Even though all of the dots seemed to be connected for a Filipino-Gumbo relationship, I needed an expert to crystallize my findings and translate the dots into a clearer picture.  And there is probably no better expert on Filipino American History than Dr. Fred Cordova.  Dr. Cordova is the founder of the Filipino American National Historical Society (FANHS) and is the author of Filipinos: Forgotten Asian Americans.  Dr. Cordova is perhaps the foremost authority on Filipino American History, so I corresponded with him via email in hopes that he could point me in the right direction.

In my email to Dr. Cordova, I pretty much asked him if he thought I were crazy, or at least off-base, with my findings.  I was fortunate enough that he replied with the following:


Dear Marvin…

You are NOT off-base!  In fact, every time I have gumbo, the Pinoy taste comes to my senses.  There is no documentation of any kind to go on, but your constructive analysis is on target.

For that matter, who created the traditional Philippine lumpia?  Filipinos?  Or Vietnamese, Cambodian, Chinese?  Our Philippine legacy, coming from an archipelago with many visitng cultural cards before the Spanish intrusion, is a rich amalgam of Malay genius.  Even adobo, now found in Cuba and elsewhere in the colonial Mexican Gulf, is to our minds Ours.


So, in a sense, Louisiana is very much like the Philippines.  Although they are two completely different places, their culinary traditions were both born from a multitude of ethnic groups.

The Gumbo pot is indeed a true melting pot – a cast iron crucible in which the many cultures of Louisiana forged a multi-ethnic, yet very American, dish.


The Gumbo recipe I provide below is just that–a straightforward Gumbo that I adapted from this recipe (don't roll your eyes, it's not like I'm an expert gumbo maker). I didn't go out of my way to use "Filipino ingredients" or to make this a "Filipino version" of Gumbo because well, in many ways, Gumbo already is a Filipino dish.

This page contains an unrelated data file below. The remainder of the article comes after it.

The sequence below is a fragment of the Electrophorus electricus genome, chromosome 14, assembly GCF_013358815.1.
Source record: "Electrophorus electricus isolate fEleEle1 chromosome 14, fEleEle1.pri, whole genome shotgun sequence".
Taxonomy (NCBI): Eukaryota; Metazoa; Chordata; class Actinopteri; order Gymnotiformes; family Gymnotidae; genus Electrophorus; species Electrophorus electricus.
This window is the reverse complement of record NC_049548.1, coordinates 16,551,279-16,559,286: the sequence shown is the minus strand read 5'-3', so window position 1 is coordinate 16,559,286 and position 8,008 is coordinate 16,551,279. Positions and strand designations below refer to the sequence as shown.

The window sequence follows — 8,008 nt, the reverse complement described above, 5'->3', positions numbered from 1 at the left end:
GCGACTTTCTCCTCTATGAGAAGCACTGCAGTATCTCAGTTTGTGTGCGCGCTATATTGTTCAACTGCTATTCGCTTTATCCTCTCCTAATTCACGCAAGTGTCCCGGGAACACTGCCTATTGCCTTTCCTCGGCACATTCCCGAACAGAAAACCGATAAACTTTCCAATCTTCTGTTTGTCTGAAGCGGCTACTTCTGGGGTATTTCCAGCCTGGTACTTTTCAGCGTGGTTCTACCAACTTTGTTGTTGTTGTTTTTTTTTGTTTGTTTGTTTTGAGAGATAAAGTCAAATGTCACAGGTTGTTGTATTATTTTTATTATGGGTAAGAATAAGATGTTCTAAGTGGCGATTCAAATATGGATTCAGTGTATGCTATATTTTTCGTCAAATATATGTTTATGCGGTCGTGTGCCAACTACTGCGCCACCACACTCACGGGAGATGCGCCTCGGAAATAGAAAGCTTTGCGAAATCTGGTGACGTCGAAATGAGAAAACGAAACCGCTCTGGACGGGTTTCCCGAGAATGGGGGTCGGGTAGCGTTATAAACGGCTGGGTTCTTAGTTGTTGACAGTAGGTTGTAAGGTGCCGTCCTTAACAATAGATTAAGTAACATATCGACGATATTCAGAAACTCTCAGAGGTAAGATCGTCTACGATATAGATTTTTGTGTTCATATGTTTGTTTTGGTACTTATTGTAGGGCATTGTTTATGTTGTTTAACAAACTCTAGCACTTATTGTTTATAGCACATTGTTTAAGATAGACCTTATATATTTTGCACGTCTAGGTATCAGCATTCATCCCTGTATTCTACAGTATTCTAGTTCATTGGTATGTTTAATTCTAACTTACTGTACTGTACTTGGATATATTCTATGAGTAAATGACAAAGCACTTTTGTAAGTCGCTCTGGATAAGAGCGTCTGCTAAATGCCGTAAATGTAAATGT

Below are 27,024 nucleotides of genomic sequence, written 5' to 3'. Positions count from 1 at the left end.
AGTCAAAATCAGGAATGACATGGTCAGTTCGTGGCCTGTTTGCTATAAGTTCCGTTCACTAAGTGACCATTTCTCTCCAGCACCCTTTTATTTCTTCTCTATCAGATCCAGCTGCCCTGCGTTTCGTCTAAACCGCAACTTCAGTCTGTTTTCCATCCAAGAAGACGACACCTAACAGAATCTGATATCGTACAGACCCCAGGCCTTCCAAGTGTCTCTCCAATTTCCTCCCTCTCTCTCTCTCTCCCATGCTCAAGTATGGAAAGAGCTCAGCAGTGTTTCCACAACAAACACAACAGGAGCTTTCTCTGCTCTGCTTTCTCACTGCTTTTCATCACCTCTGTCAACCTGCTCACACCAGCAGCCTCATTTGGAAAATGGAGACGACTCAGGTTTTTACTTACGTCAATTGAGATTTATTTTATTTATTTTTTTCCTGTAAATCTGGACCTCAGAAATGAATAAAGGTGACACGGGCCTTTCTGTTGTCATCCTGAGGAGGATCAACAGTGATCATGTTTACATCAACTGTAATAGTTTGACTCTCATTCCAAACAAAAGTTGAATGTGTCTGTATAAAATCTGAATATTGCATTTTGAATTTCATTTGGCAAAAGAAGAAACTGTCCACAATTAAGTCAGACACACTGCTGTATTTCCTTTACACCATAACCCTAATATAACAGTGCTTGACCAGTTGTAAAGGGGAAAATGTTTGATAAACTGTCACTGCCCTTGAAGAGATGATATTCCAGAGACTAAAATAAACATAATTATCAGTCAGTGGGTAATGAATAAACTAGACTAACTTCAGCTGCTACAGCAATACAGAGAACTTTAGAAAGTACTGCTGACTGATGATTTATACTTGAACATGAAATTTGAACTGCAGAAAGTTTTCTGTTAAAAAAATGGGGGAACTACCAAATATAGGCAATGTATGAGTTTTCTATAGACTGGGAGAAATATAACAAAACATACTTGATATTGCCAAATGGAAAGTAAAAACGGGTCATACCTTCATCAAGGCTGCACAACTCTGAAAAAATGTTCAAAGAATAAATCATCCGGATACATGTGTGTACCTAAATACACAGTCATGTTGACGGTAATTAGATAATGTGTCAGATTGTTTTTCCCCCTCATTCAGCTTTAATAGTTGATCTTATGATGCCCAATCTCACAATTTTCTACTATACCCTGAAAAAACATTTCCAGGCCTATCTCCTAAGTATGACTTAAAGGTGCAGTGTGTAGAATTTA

Shrimp Okra and Sausage Gumbo

Shrimp Stock:
1½ pounds shrimp (51-60 ct), with heads and shells
1 onion, halved
2 bay leaves
6 sprigs fresh thyme
¼ teaspoon cayenne
2 tablespoons Old Bay seasoning
2 lemons, halved and squeezed
2½ cups cold dark beer (I prefer smoked Porter)

½ cup vegetable oil
½ cup all-purpose flour
2 yellow onions, chopped
1 celery stalk, chopped
1 red bell pepper, chopped
6 garlic cloves, finely chopped
1 pound frozen chopped okra
1 teaspoon salt
½ teaspoon cayenne
½ teaspoon Old Bay seasoning
1 (15-ounce) can chopped tomatoes, drained
2 bay leaves
3 fresh thyme sprigs, leaves striped from the stem
2 quarts Shrimp Stock
1 pound andouille sausage, cut into ¼ inch slices
1½ pounds reserved peeled shrimp
Chopped green onions for garnish

To make the shrimp stock: Peel and de-vein the shrimp, and toss the heads and shells into a large stock pot; refrigerate the peeled shrimp until ready to cook in the gumbo. Add onion, bay leaves, thyme, cayenne, Old Bay, and lemons to the pot. Cover with 7½ cups of cold water and place the pot over high heat. When the liquid reaches a boil, reduce the heat to low and let simmer uncovered for 45 minutes.  Skim any foam that rises to the top.


Strain the stock through a sieve and into a heatproof container to remove the shrimp heads, shells and other solids. Add the cold beer to the hot stock. You should have about 2 quarts of tepid stock. Set stock mixture aside until needed.